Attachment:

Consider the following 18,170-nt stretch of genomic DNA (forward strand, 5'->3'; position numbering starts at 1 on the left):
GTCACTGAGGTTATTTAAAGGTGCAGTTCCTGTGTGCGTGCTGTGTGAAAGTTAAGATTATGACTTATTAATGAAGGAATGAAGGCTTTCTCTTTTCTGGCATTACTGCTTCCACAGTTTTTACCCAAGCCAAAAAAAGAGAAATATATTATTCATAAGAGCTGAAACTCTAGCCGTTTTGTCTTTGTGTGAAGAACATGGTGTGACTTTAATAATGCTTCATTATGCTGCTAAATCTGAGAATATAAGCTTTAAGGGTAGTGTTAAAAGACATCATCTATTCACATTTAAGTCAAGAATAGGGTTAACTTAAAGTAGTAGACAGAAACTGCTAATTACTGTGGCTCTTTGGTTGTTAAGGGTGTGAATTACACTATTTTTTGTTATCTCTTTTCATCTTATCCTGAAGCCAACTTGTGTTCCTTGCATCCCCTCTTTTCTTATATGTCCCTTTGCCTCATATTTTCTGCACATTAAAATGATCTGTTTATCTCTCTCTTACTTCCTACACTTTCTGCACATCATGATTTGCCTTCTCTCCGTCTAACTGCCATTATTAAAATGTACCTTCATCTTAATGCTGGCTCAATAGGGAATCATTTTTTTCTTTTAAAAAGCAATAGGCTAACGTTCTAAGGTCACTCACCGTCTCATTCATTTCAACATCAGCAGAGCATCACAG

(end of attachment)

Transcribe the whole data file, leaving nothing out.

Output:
Consider the following 18,170-nt stretch of genomic DNA (forward strand, 5'->3'; position numbering starts at 1 on the left):
GTCACTGAGGTTATTTAAAGGTGCAGTTCCTGTGTGCGTGCTGTGTGAAAGTTAAGATTATGACTTATTAATGAAGGAATGAAGGCTTTCTCTTTTCTGGCATTACTGCTTCCACAGTTTTTACCCAAGCCAAAAAAAGAGAAATATATTATTCATAAGAGCTGAAACTCTAGCCGTTTTGTCTTTGTGTGAAGAACATGGTGTGACTTTAATAATGCTTCATTATGCTGCTAAATCTGAGAATATAAGCTTTAAGGGTAGTGTTAAAAGACATCATCTATTCACATTTAAGTCAAGAATAGGGTTAACTTAAAGTAGTAGACAGAAACTGCTAATTACTGTGGCTCTTTGGTTGTTAAGGGTGTGAATTACACTATTTTTTGTTATCTCTTTTCATCTTATCCTGAAGCCAACTTGTGTTCCTTGCATCCCCTCTTTTCTTATATGTCCCTTTGCCTCATATTTTCTGCACATTAAAATGATCTGTTTATCTCTCTCTTACTTCCTACACTTTCTGCACATCATGATTTGCCTTCTCTCCGTCTAACTGCCATTATTAAAATGTACCTTCATCTTAATGCTGGCTCAATAGGGAATCATTTTTTTCTTTTAAAAAGCAATAGGCTAACGTTCTAAGGTCACTCACCGTCTCATTCATTTCAACATCAGCAGAGCATCACAG